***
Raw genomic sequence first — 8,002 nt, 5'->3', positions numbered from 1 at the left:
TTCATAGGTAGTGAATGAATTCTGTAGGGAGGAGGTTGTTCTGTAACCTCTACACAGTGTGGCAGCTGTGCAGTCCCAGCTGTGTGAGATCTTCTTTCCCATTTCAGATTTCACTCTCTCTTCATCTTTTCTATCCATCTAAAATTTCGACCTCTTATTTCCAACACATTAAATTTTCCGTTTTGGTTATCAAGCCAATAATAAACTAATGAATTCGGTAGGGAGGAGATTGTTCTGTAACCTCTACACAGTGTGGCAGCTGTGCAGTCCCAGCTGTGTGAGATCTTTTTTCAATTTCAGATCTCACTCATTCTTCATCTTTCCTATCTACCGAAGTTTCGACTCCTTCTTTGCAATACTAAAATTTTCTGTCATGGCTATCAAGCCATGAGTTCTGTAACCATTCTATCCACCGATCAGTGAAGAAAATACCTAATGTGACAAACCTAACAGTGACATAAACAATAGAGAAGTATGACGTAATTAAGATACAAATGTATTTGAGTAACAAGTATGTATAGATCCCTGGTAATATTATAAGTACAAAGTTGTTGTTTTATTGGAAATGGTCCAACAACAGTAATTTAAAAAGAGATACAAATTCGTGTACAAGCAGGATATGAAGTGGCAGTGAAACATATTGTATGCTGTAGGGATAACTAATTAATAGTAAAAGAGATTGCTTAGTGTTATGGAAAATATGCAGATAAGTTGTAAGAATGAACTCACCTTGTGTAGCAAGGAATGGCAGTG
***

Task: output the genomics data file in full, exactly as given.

Raw genomic sequence first — 8,002 nt, 5'->3', positions numbered from 1 at the left:
TTCATAGGTAGTGAATGAATTCTGTAGGGAGGAGGTTGTTCTGTAACCTCTACACAGTGTGGCAGCTGTGCAGTCCCAGCTGTGTGAGATCTTCTTTCCCATTTCAGATTTCACTCTCTCTTCATCTTTTCTATCCATCTAAAATTTCGACCTCTTATTTCCAACACATTAAATTTTCCGTTTTGGTTATCAAGCCAATAATAAACTAATGAATTCGGTAGGGAGGAGATTGTTCTGTAACCTCTACACAGTGTGGCAGCTGTGCAGTCCCAGCTGTGTGAGATCTTTTTTCAATTTCAGATCTCACTCATTCTTCATCTTTCCTATCTACCGAAGTTTCGACTCCTTCTTTGCAATACTAAAATTTTCTGTCATGGCTATCAAGCCATGAGTTCTGTAACCATTCTATCCACCGATCAGTGAAGAAAATACCTAATGTGACAAACCTAACAGTGACATAAACAATAGAGAAGTATGACGTAATTAAGATACAAATGTATTTGAGTAACAAGTATGTATAGATCCCTGGTAATATTATAAGTACAAAGTTGTTGTTTTATTGGAAATGGTCCAACAACAGTAATTTAAAAAGAGATACAAATTCGTGTACAAGCAGGATATGAAGTGGCAGTGAAACATATTGTATGCTGTAGGGATAACTAATTAATAGTAAAAGAGATTGCTTAGTGTTATGGAAAATATGCAGATAAGTTGTAAGAATGAACTCACCTTGTGTAGCAAGGAATGGCAGTG